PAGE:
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UNDESIGNED WORLD: WHAT EDUCATING THROUGH WALKING MEANS IN THE ANTHROPOCENE
Article by Joshua Korenblat and Laia Solé, published at Artnodes, an e-journal promoted by the Universitat Oberta de Catalunya which analyses the intersections between the arts, sciences and technologies.
Abstract: For this essay, we draw from a collaborative experience between two educators and thirty students in a course called Designed World, taught at a public university, to explore how attention and intention develop within the practice of walking across “patchy landscapes” (Tsing 2015, 20) or the anthropocentric landscape, and how they can assist thinking about the design of “possible worlds” (Haraway 1991).
This essay adopts an interdisciplinary approach that integrates ecofeminist theory with ideas of Romantic empiricism and relates them to aesthetic education and theories about walking. This journey to new places of learning – beyond the indoor structure of the classroom or studio – begins with becoming attentive to the complexity around us. Attention is a lack of intention (Masschelein 2010, 48). In contrast to most design activities that begin with an intent to produce a desired outcome, and a rich methodology, such as Design Thinking, there is no method here and no sequence to follow. Instead, the goal is to allow the present to be sublime to us so that we open ourselves up in a vulnerable way to being changed by that through which we move. This form of teaching helps us practise attention, presence, and responsibility. We do not expect anything in return. The simple act of walking can help us navigate an indeterminate time and place and create a social art and commons.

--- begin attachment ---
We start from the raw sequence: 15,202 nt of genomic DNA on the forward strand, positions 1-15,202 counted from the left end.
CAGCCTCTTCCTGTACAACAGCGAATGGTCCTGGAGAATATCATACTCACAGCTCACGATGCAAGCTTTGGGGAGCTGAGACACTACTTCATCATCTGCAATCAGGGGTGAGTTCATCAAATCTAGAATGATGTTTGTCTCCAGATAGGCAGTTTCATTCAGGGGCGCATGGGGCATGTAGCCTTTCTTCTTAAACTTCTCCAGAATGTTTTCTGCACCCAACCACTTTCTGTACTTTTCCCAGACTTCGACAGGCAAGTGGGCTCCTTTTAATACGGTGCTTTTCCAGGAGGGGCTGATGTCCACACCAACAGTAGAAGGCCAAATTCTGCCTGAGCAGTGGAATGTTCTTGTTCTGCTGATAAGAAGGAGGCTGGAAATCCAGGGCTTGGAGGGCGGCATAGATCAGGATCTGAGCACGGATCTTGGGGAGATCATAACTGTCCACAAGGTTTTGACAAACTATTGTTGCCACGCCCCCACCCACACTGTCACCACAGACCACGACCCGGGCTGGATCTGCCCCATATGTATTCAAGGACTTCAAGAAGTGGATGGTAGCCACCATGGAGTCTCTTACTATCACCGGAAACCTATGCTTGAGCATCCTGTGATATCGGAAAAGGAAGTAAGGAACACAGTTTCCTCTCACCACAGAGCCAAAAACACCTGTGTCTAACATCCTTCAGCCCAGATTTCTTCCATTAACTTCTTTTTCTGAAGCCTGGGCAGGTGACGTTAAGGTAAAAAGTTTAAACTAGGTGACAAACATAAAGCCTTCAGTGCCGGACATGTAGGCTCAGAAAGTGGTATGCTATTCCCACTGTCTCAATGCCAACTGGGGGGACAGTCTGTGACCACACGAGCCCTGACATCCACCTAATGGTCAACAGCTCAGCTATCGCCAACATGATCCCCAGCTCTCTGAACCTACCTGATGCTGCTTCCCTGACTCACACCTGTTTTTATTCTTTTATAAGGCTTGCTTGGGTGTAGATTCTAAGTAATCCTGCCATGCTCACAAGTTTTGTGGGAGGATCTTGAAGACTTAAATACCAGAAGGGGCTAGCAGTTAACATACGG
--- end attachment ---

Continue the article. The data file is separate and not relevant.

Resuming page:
Keywords: walking, Romantic empiricism, ecofeminism, (un)design, aesthetic educatio, Goethe, Humboldt
Korenblat, Joshua; Solé Coromina, Laia. “Undesigned World: what educating through walking means in the Anthropocene”. Artnodes, 2023, Num. 32, pp. 1-9, https://doi.org/10.7238/artnodes.v0i32.411197.